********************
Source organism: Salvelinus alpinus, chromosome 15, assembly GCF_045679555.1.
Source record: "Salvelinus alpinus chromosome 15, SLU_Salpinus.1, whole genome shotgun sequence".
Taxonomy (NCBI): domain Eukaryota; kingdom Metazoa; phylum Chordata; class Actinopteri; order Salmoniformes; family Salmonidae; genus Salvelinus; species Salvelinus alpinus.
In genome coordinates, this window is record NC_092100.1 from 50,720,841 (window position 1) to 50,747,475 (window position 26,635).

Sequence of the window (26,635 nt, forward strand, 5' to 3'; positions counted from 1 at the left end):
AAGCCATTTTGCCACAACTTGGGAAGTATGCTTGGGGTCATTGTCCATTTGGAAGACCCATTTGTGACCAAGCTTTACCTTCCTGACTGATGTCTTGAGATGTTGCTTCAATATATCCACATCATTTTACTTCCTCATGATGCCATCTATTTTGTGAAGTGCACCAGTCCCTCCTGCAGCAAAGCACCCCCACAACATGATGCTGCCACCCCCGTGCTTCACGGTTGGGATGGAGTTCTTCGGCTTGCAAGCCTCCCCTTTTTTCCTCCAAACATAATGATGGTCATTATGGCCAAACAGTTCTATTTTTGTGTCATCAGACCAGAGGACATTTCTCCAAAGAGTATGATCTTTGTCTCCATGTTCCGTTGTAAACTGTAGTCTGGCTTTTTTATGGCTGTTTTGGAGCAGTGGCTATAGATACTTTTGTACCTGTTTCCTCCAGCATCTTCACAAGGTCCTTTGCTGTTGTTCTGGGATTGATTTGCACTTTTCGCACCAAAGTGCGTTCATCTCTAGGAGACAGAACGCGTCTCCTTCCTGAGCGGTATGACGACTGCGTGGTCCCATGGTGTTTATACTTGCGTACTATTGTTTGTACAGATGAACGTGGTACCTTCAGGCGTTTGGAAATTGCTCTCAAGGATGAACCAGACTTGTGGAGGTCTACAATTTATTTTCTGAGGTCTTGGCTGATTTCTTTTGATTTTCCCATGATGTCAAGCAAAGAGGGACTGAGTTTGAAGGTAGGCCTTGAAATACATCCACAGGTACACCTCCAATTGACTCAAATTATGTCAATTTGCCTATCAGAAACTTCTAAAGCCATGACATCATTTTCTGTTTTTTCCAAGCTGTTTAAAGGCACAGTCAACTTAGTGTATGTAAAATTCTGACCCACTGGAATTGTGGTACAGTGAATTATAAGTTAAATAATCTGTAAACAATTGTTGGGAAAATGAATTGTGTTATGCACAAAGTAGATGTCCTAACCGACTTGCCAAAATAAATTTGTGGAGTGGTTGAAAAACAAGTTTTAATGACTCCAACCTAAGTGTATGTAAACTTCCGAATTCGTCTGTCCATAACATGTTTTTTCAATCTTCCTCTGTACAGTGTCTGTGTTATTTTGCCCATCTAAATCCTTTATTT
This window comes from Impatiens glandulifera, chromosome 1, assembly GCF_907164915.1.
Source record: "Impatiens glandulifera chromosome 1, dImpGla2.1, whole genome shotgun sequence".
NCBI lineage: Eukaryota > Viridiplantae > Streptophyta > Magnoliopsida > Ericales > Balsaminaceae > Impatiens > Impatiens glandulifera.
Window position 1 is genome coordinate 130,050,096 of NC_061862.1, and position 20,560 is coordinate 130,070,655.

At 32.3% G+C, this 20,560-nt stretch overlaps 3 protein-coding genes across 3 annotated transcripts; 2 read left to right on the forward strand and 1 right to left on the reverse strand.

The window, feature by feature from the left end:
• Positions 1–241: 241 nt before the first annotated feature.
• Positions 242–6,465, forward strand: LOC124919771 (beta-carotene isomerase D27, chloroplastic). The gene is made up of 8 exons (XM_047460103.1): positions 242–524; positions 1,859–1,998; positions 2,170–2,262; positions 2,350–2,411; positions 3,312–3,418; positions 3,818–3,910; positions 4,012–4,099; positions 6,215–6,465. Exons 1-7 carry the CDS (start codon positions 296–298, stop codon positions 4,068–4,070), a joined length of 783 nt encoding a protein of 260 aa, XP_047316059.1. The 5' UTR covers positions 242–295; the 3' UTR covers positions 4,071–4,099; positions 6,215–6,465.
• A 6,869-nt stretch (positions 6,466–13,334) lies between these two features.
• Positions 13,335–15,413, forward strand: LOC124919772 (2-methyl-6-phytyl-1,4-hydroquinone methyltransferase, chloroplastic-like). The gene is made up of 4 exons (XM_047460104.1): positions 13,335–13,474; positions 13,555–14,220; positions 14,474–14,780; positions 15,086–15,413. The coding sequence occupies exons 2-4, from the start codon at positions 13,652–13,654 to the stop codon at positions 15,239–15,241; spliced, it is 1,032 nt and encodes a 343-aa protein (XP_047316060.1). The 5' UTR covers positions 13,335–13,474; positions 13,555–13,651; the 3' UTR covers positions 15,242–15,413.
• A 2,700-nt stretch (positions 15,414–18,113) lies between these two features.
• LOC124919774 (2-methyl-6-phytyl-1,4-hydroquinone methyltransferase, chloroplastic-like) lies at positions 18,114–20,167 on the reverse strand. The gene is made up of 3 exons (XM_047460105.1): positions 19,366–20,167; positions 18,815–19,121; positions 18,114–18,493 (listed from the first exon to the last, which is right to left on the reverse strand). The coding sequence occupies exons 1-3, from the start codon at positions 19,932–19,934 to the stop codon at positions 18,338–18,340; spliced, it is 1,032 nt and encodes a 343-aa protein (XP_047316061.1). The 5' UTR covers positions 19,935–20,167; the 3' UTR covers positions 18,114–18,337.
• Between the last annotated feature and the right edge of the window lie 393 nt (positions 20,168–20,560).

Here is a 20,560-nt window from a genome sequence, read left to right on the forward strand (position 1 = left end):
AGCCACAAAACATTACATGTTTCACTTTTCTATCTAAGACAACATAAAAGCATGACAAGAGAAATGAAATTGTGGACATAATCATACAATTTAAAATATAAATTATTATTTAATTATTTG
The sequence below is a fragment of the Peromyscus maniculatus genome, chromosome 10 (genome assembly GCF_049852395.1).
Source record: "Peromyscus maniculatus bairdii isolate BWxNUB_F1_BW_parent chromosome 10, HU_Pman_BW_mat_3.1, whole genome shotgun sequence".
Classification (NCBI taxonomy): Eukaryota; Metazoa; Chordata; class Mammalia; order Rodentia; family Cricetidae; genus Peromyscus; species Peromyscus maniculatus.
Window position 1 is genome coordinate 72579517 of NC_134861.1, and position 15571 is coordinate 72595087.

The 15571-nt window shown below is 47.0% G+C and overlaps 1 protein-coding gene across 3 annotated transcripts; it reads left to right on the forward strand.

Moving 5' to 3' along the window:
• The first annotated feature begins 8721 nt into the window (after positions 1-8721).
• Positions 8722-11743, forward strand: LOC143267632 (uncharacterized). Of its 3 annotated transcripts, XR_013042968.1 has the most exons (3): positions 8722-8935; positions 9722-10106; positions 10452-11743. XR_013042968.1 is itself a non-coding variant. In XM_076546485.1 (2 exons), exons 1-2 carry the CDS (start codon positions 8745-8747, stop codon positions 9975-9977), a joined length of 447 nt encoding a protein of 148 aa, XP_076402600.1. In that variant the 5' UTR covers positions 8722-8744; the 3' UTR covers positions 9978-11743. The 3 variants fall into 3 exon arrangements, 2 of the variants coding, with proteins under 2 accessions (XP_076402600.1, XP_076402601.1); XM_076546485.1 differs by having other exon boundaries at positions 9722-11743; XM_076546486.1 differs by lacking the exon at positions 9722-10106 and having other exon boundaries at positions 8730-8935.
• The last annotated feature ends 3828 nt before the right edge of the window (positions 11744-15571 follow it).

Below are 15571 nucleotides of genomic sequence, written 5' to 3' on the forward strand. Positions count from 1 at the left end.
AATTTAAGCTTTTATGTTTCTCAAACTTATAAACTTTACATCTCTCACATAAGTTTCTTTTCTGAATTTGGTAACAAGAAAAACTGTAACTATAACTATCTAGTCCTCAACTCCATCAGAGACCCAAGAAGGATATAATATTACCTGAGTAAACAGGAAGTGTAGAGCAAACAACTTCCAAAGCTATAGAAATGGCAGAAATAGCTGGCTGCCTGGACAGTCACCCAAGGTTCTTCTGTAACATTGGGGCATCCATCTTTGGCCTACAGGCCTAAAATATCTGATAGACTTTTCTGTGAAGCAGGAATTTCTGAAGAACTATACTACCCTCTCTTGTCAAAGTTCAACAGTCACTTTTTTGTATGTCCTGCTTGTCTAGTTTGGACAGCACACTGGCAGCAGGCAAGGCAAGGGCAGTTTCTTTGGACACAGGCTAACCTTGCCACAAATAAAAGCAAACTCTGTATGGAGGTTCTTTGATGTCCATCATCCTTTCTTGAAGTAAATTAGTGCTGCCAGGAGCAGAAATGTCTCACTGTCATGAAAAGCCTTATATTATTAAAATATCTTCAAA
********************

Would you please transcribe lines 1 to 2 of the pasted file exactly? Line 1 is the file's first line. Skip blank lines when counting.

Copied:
Source organism: Salvelinus alpinus, chromosome 15, assembly GCF_045679555.1.
Source record: "Salvelinus alpinus chromosome 15, SLU_Salpinus.1, whole genome shotgun sequence".